Scripps Receives Grant to Conserve Chinese Paintings

The Institute of Museum and Library Services (IMLS)
will award Scripps College’s Ruth Chandler Williamson Gallery a $58,385 grant that will enable the gallery to conserve
six, highly valuable, damaged Chinese paintings according to a Scripps  press release. The conservation project, which will restore works from the Ming and Qing dynasties, will serve as teaching material and ultimately be put on display to the public. 

Mary Macnaughton, associate
professor of Art History and director of the Williamson Gallery emphasized the importance
of these pieces as educational resources.

Scripps, in learning about Chinese history, students work directly with works
of art,” MacNaughton said. “For example, professor [of art history at Scripps] Bruce Coats and
students in his Arts of Late Imperial China course are
exploring and studying the Chinese treasures in the current exhibition in the
Clark Museum to understand the worlds of men and women in Chinese society. The
grant Scripps just received from IMLS will fund the
conservation treatment of Chinese paintings for future exhibitions.”

Art conservation major Gretchen Allen SC ’14 said she
is excited for the new opportunities provided by the IMLS grant. 

“The grant provided a reinvigoration of the prints, allowing
generations of students to experience them in all their glory. It also gives
future art conservation students like me a chance to study the processes used
to conserve them, and the Scripps community can experience the prints from
aesthetic, historical, and conservation perspectives in a whole new way,” Allen said. 

According to the Williamson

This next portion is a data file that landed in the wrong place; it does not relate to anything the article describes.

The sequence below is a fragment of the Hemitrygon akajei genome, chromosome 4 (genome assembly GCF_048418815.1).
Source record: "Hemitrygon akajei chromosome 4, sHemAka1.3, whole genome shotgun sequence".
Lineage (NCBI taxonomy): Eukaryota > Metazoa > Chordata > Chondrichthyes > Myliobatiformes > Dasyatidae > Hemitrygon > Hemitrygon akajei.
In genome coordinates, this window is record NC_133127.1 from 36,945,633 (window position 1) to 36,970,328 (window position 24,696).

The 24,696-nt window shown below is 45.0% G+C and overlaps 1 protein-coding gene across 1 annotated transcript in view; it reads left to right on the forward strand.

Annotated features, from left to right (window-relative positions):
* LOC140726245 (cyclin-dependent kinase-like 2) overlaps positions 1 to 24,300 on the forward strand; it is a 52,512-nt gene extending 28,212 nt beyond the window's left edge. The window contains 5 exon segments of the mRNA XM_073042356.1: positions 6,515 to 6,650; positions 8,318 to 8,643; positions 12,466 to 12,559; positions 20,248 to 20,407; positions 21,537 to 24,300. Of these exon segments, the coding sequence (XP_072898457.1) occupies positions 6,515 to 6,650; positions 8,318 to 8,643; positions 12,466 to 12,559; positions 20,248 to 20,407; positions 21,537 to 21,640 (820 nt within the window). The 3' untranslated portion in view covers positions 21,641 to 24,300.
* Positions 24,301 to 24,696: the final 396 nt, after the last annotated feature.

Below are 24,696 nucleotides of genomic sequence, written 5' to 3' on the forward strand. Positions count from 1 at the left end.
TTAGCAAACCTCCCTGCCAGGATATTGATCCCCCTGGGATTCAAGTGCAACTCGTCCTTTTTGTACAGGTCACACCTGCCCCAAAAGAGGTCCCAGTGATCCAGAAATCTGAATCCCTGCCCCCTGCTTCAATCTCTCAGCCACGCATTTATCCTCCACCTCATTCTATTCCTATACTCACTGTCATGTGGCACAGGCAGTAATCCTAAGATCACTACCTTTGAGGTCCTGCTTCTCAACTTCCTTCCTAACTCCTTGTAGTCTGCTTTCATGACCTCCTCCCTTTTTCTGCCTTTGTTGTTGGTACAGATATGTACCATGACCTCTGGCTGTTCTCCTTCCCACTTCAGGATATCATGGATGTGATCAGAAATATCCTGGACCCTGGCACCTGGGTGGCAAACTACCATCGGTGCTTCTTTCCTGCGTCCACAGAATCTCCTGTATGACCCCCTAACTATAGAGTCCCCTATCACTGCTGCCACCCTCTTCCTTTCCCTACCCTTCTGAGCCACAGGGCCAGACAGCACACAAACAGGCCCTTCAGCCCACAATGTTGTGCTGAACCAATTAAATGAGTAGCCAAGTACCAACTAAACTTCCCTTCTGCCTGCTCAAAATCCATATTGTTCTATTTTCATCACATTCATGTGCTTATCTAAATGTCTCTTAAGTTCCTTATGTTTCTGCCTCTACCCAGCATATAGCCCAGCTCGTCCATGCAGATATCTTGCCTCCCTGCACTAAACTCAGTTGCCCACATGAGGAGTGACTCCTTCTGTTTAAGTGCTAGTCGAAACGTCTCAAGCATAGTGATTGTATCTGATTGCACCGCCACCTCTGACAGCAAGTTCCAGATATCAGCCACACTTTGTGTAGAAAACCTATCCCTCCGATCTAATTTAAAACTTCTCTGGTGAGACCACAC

Gallery website, the gallery has made a point of
conserving Chinese paintings since 2007 and owns more than 100 Chinese
paintings. Behind the Los Angeles County Museum of Art, Scripps possesses the second
largest collection of Chinese paintings in Southern California. Access to the original Chinese paintings allows
students, scholars, and the public to study the technical processes behind such
works and the historical contexts in which they were created. Most paintings
date back to the Ming (16th century) and Qing (19th century) dynasties.

As told by the “Conservation
Stories” shared on the Williamson Gallery’s website, art handlers found that the damage
to these works had been predominantly caused by improper modes of display—some
paintings had been placed on stretcher frames, which left visible marks on the
edges of the paper—or poor storage environments before the works came into
the hands of the Williamson Gallery.

According to the press release, Tomokatsu Kawazu, a conservator specializing in Asian art, will treat the
selected paintings. The works will be put on display for a future Williamson Gallery exhibition, which will focus on the traditional conservation of Asian

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